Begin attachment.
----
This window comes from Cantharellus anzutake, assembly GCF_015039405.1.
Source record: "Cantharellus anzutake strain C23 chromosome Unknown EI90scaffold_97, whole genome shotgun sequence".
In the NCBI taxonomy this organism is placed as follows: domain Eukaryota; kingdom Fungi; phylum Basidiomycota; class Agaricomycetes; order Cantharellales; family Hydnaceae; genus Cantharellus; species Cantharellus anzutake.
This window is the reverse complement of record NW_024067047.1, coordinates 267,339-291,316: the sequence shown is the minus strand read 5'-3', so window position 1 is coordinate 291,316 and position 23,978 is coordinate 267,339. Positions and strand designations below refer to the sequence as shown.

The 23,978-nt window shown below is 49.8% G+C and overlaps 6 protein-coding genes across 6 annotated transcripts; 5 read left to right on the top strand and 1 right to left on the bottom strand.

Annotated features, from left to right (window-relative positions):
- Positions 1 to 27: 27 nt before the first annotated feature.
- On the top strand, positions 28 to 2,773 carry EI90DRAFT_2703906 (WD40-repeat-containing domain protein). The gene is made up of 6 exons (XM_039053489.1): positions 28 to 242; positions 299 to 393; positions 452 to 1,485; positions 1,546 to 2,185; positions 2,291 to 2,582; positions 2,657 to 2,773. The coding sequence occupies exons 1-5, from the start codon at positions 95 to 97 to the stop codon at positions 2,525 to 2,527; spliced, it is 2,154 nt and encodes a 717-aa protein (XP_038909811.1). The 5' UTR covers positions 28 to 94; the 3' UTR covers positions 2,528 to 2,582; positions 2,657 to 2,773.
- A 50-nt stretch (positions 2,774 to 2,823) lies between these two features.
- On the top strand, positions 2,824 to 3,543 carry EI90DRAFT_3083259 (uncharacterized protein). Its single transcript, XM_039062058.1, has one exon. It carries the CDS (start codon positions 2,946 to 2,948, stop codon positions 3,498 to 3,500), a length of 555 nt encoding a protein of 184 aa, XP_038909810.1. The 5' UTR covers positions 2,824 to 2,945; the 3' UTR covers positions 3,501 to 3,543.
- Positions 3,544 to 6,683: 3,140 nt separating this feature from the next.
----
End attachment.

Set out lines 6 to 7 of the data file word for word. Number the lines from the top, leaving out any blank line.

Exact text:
Annotated features, from left to right (window-relative positions):
- Positions 1 to 27: 27 nt before the first annotated feature.